Anarchism on the net?


Ramesh Ponnuru

Sen. Orrin Hatch, the Utah Republican, is toying with the idea of allowing copyright holders to destroy the computers of people who violate their copyrights. That “may be the only way you can teach somebody about copyrights,” he said at a hearing. The Washington Post reports: “The senator acknowledged [that] Congress would have to enact an exemption for copyright owners from liability for damaging computers. He endorsed technology that would twice warn a computer user about illegal online behavior, ‘then destroy their computer.’”

Last year, opponents of a bill sponsored by liberal Democratic congressman Howard Berman claimed that his bill would allow the same thing. Hatch is now openly supporting what Berman disavowed.

It is possible to go too far in the other direction. There are those who would not allow copyright holders to take any steps that would make it harder for consumers to violate their copyrights. But one doesn’t even have to believe in copyrights in general to think that certain forms of “digital rights management” are compatible with normal principles of property rights and freedom of contract.

What Hatch is proposing, however, is a bad idea — allowing one class of hacking to go unprosecuted while all other forms are prosecuted to the hilt. There are also immense practical difficulties to containing the collateral damage that would predictably follow adoption of the proposal.

Intellectual-property-rights enforcement is the subject of an extremely heated debate. The details will be argued over for years to come. But it seems reasonable to insist that public policy should, so far as possible, let markets and contracts settle the issue rather than granting legal privileges to either side.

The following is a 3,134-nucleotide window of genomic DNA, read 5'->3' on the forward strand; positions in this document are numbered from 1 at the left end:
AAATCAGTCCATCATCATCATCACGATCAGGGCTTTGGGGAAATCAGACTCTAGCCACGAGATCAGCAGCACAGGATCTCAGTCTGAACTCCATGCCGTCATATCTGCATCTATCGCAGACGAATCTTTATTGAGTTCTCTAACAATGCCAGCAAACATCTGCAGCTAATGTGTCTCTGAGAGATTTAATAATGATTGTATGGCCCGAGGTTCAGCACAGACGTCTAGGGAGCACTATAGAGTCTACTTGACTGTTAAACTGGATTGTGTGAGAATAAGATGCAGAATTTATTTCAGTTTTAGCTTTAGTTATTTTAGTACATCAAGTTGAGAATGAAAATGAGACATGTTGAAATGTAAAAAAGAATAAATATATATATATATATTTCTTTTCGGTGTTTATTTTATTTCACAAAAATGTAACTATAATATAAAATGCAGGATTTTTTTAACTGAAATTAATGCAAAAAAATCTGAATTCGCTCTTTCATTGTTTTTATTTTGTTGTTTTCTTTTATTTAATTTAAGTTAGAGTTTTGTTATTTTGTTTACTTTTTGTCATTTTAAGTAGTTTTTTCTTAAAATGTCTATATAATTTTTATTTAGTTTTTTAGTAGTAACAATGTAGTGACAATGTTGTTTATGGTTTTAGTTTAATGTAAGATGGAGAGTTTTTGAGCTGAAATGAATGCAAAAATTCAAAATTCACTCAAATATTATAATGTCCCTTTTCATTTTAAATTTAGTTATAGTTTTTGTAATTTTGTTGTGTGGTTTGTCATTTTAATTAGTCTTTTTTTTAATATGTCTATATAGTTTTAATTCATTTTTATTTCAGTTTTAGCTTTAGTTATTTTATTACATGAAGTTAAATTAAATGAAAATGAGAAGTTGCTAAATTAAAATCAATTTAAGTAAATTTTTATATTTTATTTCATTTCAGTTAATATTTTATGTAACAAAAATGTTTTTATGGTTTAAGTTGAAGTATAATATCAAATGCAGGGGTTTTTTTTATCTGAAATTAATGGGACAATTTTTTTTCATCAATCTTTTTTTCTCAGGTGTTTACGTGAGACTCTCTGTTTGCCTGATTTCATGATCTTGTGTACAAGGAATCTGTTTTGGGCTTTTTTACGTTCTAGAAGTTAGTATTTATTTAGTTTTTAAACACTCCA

Maureen Dowd has written one of those Mars-Venus columns of hers — this one saying that Senator Clinton is from Venus while Bush-Cheney supporters are from the (coincidentally?) red planet.

But the truth is that men and women do not differ substantially in their views of Mrs. Clinton. Her numbers are not great with either group — and significantly below those for President Bush. Her favorability rating peaked in the annus horribilis of 1998, reaching 67 percent in 1998. They bottomed out after she joined the Senate: She had a 53 percent unfavorable rating in March 2001. Poll-watcher Karlyn Bowman of the American Enterprise Institute says, “Whenever people are reminded of her politics, I think, the unfavorable numbers go up.”

I do not doubt that there will be a “gender gap” in 2004, with men more likely than women to vote Republican. But what’s more interesting is that the Republicans have a very good shot, for the first time in sixteen years, at carrying an absolute majority of the women’s vote.

The president imposed strong restrictions on the use of racial profiling in law enforcement. Most conservatives, including most of my colleagues at NR, are for profiling. I’m opposed to most of it. My thinking on the subject was strongly influenced by an article by Gene Callahan and William Anderson, which I strongly recommend.


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